Elementary Engineering Student Interests and Attitudes:
A Comparison across Treatments
As part of a large-scale efficacy study of an elementary engineering curriculum, we collected post-surveys of students’ interests in and attitudes towards engineering. Over two years, we collected almost 14,000 surveys from students in grades 3, 4, and 5 who participated in one of two engineering curricula, the treatment and comparison curriculum. We recruited teacher volunteers for this study through their principals and superintendents. Teachers applied to participate as teams of teachers from the same school. Once accepted, we randomized at the school level into the treatment or comparison group.
The treatment curriculum is designed from a social constructivist theoretical framework, taking as given that students learn deeply through meaningful engagement in a discipline at a developmentally appropriate level (Sawyer, 2006). The treatment curriculum meets the criteria for project-based learning (PBL), where students focus on a main design challenge which engages them with key ideas in science and engineering. In the treatment, the central project is open-ended, students are engaged in the problem with a realistic context, and heavy scaffolding is provided to engage in engineering practices and reasoning. The comparison curriculum also includes hands-on challenges, but in contrast, the challenges are not motivated with a context, scaffolding is not provided, many challenges are not open-ended, and information is given through direct instruction.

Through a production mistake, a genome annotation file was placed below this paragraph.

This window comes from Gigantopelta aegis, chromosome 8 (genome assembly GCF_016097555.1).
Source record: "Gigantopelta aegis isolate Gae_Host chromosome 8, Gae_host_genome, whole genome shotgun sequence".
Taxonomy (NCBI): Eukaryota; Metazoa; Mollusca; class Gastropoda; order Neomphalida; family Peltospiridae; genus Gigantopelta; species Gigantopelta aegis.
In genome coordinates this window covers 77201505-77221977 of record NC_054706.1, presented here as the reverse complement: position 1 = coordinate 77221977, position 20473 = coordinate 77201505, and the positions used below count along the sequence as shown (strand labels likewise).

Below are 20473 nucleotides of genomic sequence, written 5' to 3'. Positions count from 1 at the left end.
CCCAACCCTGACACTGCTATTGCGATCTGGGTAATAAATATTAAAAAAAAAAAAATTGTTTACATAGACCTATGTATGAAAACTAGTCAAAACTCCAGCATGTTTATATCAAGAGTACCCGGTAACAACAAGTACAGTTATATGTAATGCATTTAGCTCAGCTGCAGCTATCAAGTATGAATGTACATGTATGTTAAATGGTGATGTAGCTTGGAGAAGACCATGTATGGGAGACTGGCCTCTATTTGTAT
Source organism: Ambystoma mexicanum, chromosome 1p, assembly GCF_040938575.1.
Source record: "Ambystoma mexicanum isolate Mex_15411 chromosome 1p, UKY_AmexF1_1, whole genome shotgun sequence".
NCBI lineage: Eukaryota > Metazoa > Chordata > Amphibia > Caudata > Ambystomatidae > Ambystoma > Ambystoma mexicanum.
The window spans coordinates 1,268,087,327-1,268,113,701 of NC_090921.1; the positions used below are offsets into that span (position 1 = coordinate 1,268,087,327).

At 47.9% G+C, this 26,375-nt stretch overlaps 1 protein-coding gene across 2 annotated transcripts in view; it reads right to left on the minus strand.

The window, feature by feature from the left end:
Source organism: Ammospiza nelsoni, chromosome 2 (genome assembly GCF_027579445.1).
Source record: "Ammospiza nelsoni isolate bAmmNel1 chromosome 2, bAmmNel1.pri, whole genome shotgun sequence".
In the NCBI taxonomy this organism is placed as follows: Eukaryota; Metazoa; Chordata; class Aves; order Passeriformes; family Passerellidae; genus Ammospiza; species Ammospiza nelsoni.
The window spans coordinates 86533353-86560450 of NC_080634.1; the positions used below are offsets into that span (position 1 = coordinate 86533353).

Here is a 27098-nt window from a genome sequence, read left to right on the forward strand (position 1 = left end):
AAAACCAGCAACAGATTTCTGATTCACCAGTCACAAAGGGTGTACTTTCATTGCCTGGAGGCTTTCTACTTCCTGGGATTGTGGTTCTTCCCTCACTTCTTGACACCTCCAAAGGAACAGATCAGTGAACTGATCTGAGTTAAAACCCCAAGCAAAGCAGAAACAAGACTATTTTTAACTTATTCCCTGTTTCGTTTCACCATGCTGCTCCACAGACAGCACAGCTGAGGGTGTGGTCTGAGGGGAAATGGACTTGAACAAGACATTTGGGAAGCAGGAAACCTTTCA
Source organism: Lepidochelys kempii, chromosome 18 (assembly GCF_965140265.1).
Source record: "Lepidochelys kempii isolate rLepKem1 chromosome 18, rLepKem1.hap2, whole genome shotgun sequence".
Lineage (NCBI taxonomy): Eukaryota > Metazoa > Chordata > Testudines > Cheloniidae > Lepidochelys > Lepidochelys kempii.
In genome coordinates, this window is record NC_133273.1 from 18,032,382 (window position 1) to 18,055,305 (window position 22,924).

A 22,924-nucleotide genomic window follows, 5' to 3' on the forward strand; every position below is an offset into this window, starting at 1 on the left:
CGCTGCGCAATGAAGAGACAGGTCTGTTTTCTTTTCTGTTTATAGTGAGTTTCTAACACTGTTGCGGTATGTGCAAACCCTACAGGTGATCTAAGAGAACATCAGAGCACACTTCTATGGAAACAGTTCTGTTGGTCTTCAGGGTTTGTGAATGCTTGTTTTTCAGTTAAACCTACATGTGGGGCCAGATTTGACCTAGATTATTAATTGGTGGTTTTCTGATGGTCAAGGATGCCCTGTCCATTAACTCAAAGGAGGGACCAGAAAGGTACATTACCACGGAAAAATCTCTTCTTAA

Students were asked to rate their interest and attitudes as compared to the summer before. The survey was developed from earlier research by the authors, as well as from surveys of science attitudes reported in the literature (Germann, 1988; Lichtenstein et al., 2008; Owen et al., 2008; Weinburgh & Steele, 2000). We will report on the development and testing of the survey, including validity evidence, in the final paper. We will also report on our methods of analysis and results, looking at differences between the treatment groups as well as the moderating effect of student demographics.
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Weinburgh, M. H., & Steele, D. (2000). The Modified Attitudes toward Science Inventory: Developing an Instrument to Be Used with Fifth Grade Urban Students. Journal of Women and Minorities in Science and Engineering, 6(1), 87–94.
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